On January 8, 2018, the U.S. Court of Appeals for the Ninth Circuit (“Ninth Circuit”) ruled that FERC acted arbitrarily and capriciously in approving a 50 basis-point incentive adder to Pacific Gas & Electric Company’s (“PG&E”) return on equity (“ROE”) for its participation in the California Independent System Operator Corporation (“CAISO”). In particular, the Ninth Circuit held that FERC did not follow its precedent by approving PG&E’s incentive adder while dismissing arguments that PG&E’s ongoing membership in CAISO was required by a California Public Utilities Commission (“CPUC”) order and thus was not voluntary.
In 2006, FERC issued Order No. 679, which approved an incentive adder of 50 basis-points to a transmission owner’s ROE for joining or continuing to participate in a regional transmission organization/independent system operator (“RTO/ISO”). In creating this incentive adder, FERC reasoned that inducing transmission owners to become members in RTOs/ISOs would benefit consumers by ensuring reliability and reducing costs of delivered power and that “continuing membership is generally voluntary.”
Each year since FERC issued Order No. 679, PG&E requested, in its annual filings to update its transmission revenue requirement, approval of the incentive adder due to its ongoing membership in CAISO. After PG&E requested the incentive adder in 2014 and 2015, CPUC protested the inclusion of the adder, arguing that PG&E’s ongoing membership in CAISO is not voluntary, but rather is mandated by state law. Specifically, CPUC argued that, when it approved PG&E’s transfer of its transmission facilities to CAISO in 1997, it required PG&E to seek its approval prior to any further transfers of control. As a result, CPUC argued that FERC should not reward PG&E with incentive adders for membership that is legally mandated and that approving PG&E’s request for the incentive adder would result in a “generic adder” in contravention of Order No. 679. FERC rejected CPUC’s arguments, ruling that transmission owners with ongoing membership in an RTO/ISO are “presumed eligible” for the incentive adder. After FERC denied CPUC’s rehearing request, CPUC petitioned the Ninth Circuit for review.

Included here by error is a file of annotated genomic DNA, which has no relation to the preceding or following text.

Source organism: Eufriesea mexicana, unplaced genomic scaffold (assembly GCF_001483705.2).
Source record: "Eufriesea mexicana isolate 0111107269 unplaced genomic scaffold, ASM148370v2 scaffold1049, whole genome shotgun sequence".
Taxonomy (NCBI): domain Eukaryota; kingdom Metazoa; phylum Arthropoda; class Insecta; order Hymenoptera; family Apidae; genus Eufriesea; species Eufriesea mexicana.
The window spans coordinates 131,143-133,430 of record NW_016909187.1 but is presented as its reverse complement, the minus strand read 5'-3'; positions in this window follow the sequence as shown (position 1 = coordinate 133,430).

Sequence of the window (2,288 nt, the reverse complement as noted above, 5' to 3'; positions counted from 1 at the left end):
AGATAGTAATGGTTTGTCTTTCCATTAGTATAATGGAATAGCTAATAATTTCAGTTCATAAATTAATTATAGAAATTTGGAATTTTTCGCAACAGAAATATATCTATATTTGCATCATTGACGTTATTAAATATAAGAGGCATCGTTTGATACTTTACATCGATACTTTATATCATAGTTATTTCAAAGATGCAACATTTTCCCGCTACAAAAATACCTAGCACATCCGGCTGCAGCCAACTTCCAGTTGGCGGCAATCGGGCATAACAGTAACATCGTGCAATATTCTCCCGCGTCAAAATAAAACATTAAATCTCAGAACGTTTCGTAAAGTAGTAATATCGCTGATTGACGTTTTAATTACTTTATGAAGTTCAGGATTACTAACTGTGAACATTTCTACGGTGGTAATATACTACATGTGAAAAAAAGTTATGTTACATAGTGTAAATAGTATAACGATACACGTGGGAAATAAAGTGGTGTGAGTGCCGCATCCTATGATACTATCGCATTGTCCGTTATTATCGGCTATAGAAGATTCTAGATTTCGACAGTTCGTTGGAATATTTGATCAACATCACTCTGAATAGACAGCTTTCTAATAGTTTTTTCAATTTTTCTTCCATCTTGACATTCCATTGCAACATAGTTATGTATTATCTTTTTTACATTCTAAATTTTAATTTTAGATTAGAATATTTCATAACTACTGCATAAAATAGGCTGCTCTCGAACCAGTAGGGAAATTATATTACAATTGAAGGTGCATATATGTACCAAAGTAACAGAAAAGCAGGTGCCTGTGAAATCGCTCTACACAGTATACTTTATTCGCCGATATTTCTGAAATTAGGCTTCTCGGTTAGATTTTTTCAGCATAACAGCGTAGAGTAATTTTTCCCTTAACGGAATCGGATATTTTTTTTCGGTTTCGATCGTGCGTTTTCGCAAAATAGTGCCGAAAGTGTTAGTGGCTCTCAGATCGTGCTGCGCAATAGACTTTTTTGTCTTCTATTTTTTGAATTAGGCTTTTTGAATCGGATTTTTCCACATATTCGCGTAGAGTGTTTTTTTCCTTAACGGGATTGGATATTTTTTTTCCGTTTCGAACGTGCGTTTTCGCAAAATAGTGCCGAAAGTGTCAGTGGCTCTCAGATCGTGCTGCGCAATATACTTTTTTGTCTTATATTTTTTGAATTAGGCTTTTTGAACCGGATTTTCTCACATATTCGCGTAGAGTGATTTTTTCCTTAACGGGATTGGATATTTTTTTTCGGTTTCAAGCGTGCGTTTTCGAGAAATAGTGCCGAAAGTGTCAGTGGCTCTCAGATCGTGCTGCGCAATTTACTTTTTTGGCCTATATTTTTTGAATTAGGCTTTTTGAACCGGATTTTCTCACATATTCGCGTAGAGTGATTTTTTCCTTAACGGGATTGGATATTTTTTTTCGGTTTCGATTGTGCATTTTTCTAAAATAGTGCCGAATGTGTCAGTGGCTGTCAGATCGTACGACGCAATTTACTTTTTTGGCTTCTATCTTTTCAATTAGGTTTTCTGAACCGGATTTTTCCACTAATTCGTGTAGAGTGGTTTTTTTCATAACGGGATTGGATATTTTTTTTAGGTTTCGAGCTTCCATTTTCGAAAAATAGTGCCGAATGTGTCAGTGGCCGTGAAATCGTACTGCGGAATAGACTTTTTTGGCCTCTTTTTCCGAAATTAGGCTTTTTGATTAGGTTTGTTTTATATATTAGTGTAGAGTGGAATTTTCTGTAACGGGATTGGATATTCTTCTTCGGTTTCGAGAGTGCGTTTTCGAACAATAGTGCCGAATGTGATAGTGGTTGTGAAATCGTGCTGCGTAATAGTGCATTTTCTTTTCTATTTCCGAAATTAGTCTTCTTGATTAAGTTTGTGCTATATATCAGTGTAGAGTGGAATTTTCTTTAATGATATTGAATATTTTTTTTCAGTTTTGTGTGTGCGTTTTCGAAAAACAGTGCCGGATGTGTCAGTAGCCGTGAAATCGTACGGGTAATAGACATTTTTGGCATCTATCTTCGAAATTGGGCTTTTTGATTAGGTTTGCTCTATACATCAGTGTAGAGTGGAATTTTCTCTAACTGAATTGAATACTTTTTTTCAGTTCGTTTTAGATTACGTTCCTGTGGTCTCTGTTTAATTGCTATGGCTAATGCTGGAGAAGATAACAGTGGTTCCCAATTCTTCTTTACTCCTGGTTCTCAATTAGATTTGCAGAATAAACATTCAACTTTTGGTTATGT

In its opinion, the Ninth Circuit held that Order No. 679 committed FERC to a case-by-case review of incentive adders and required FERC to approve an incentive adder “when justified,” and that a transmission owner’s membership in an RTO/ISO by itself is not dispositive. Because FERC did not perform a case-by-case analysis but instead summarily approved PG&E’s incentive adder, the Ninth Circuit held that FERC had created a “generic adder” in violation of Order No. 679. The Ninth Circuit also reasoned that when membership in an RTO/ISO is required, the incentive adder presumably is not justified because an incentive cannot induce behavior that is legally mandated. Although FERC and PG&E argued that CPUC’s requirement that PG&E obtain its authorization prior to any decision to leave CAISO does not demonstrate that PG&E’s membership in CAISO is legally mandated, the Ninth Circuit noted that it could not uphold FERC’s decision on this ground because it was not used by FERC as grounds for approving PG&E’s incentive adder. In conclusion, the Ninth Circuit held that FERC’s approval of PG&E’s incentive adder was arbitrary and capricious.
A copy of the opinion is available here.